A 71-year-old former fugitive won’t be returning to Georgia after all.

Officials from the Georgia Department of Corrections have agreed to a request from the attorney representing Robert Stackowitz that will allow the man to remain in Connecticut instead of extraditing him back to Georgia. Stackowitz escaped from a state prison work detail in Carroll County in 1968 and lived under an alias in Sherman, Connecticut, for nearly 50 years.

The state Department of Corrections, which had asked Connecticut to return Stackowitz to Georgia, recently granted a medical reprieve after his attorney cited Stackowitz’ numerous health problems.

“The board has granted the medical reprieve and the case is currently being submitted through the interstate compact for his supervision to be with the state of Connecticut,” said Steve Hayes, a spokesman for the Georgia Board of Pardons and Paroles. “If approved by Connecticut, Stackowitz will remain under community supervision in Connecticut through the end of his sentence, which is July 14, 2022.”

Stackowitz was convicted for his involvement in a home invasion in Henry County, and sentenced to 17 years in prison. He served just two years in a prison located Carrollton before he escaped.

He lived in rural Sherman, Connecticut, for nearly five decades under the alias “Bob Gordon” before he was arrested in May. Stackowitz was arrested at his home after officials processing his Social Security application discovered a warrant for his arrest.

“After 50 years of lawful behavior and living as a good citizen, we’d like to think he’s paid his debt to society,” said Norman Pattis, an attorney for Stackowitz. “Frankly, why law enforcement would care about this man at this point is a mystery to me.”

Pattis provided the Georgia Department of Corrections with information on Stackowitz’ arrest, conviction and escape, as well as how he has lived during the 48 years since his escape. Pattis also provided previously undisclosed details of Stackowitz’s life before the robbery and on the lam, including stints as a high school auto shop teacher, Ford dealership mechanic and boat repairman.

According to Pattis, Stackowitz grew up in Bridgeport and did modeling as a child. He later got married and had a daughter. He divorced at age 22, “which broke his heart” and prompted him to hit the road traveling for a while.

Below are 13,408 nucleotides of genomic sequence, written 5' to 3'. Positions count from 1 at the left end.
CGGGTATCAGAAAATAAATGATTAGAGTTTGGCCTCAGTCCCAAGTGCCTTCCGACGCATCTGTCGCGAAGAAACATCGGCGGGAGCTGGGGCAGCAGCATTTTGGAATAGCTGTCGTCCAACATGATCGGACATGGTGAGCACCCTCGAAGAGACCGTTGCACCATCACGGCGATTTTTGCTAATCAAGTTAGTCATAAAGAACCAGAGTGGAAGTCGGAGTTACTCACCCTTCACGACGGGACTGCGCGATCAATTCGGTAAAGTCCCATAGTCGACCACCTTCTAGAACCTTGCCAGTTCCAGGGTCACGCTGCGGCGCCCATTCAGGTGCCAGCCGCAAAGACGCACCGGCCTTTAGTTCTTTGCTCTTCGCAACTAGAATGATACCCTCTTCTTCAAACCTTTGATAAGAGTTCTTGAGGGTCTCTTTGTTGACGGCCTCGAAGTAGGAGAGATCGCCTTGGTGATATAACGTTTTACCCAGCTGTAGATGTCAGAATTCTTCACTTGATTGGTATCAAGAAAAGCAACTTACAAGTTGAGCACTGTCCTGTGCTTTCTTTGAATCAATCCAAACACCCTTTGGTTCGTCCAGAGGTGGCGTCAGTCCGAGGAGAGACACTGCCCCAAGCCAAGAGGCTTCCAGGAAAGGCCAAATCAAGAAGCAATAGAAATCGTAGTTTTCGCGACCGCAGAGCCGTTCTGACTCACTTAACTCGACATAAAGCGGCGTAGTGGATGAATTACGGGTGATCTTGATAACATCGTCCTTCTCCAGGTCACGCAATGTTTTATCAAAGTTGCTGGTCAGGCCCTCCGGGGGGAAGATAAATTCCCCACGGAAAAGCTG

Stackowitz ended up in Georgia in 1966, where he met two other men who asked him to be the getaway driver for a home burglary in Henry County, Pattis said, but the homeowner was there, and the burglary turned into a home invasion robbery. Pattis said no one was injured. All three men were arrested and sentenced to prison.

While in prison, officials learned of Stackowitz’s mechanic skills and allowed him to tune up the warden’s car and work on school buses at a facility next to the prison camp, Pattis said. It was at the bus facility where he escaped from custody.

Stackowitz, apparently with enough cash to buy a plane ticket, went straight to an airport and flew back to Connecticut. He went on to teach automotive class at Henry Abbott Technical High School in Danbury and worked at a few Ford dealerships, Pattis said.

He eventually settled in Sherman, a small town in western Connecticut along the New York border where he repaired boats at his home. In Sherman, he went by the alias Bob Gordon, but some people also knew him as Bob Stackowitz, Pattis said.

Stackowitz never remarried, but lived for several years with a woman who later died of cancer, Pattis said.

“We received an approval this morning from the Georgia Department of Corrections, and we will be reviewing it in order to determine whether or not it will be approved,” said Stephen Sedensky, a state attorney in Danbury, Connecticut.



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